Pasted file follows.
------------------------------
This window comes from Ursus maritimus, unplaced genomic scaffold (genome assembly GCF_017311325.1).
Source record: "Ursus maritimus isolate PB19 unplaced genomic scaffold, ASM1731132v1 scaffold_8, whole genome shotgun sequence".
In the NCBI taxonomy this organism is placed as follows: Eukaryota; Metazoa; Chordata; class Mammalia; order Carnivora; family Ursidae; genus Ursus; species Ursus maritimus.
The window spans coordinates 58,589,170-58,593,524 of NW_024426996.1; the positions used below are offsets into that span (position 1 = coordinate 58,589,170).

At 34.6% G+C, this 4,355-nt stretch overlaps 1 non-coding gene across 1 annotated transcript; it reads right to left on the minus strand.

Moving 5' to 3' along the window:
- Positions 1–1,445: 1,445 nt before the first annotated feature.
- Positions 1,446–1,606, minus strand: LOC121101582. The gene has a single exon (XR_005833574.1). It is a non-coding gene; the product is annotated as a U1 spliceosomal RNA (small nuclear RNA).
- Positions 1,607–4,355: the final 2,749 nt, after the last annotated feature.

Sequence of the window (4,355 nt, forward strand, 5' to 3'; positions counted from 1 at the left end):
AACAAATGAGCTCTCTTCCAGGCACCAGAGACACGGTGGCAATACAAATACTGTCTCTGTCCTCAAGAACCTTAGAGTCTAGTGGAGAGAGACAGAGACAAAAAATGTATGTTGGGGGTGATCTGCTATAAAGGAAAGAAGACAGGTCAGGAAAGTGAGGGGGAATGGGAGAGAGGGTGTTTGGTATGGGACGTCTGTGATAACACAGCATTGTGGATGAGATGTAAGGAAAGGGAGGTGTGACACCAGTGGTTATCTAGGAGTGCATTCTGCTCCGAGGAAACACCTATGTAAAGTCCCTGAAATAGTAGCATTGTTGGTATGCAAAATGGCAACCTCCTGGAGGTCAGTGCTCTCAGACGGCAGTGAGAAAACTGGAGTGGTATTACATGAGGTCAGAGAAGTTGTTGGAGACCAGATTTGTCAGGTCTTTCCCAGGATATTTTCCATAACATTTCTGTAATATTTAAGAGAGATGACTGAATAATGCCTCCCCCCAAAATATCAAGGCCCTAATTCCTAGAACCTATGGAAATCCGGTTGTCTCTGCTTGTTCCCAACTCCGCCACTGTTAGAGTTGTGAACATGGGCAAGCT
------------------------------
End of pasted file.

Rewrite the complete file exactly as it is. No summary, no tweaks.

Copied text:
This window comes from Ursus maritimus, unplaced genomic scaffold (genome assembly GCF_017311325.1).
Source record: "Ursus maritimus isolate PB19 unplaced genomic scaffold, ASM1731132v1 scaffold_8, whole genome shotgun sequence".
In the NCBI taxonomy this organism is placed as follows: Eukaryota; Metazoa; Chordata; class Mammalia; order Carnivora; family Ursidae; genus Ursus; species Ursus maritimus.
The window spans coordinates 58,589,170-58,593,524 of NW_024426996.1; the positions used below are offsets into that span (position 1 = coordinate 58,589,170).

At 34.6% G+C, this 4,355-nt stretch overlaps 1 non-coding gene across 1 annotated transcript; it reads right to left on the minus strand.

Moving 5' to 3' along the window:
- Positions 1–1,445: 1,445 nt before the first annotated feature.
- Positions 1,446–1,606, minus strand: LOC121101582. The gene has a single exon (XR_005833574.1). It is a non-coding gene; the product is annotated as a U1 spliceosomal RNA (small nuclear RNA).
- Positions 1,607–4,355: the final 2,749 nt, after the last annotated feature.

Sequence of the window (4,355 nt, forward strand, 5' to 3'; positions counted from 1 at the left end):
AACAAATGAGCTCTCTTCCAGGCACCAGAGACACGGTGGCAATACAAATACTGTCTCTGTCCTCAAGAACCTTAGAGTCTAGTGGAGAGAGACAGAGACAAAAAATGTATGTTGGGGGTGATCTGCTATAAAGGAAAGAAGACAGGTCAGGAAAGTGAGGGGGAATGGGAGAGAGGGTGTTTGGTATGGGACGTCTGTGATAACACAGCATTGTGGATGAGATGTAAGGAAAGGGAGGTGTGACACCAGTGGTTATCTAGGAGTGCATTCTGCTCCGAGGAAACACCTATGTAAAGTCCCTGAAATAGTAGCATTGTTGGTATGCAAAATGGCAACCTCCTGGAGGTCAGTGCTCTCAGACGGCAGTGAGAAAACTGGAGTGGTATTACATGAGGTCAGAGAAGTTGTTGGAGACCAGATTTGTCAGGTCTTTCCCAGGATATTTTCCATAACATTTCTGTAATATTTAAGAGAGATGACTGAATAATGCCTCCCCCCAAAATATCAAGGCCCTAATTCCTAGAACCTATGGAAATCCGGTTGTCTCTGCTTGTTCCCAACTCCGCCACTGTTAGAGTTGTGAACATGGGCAAGCT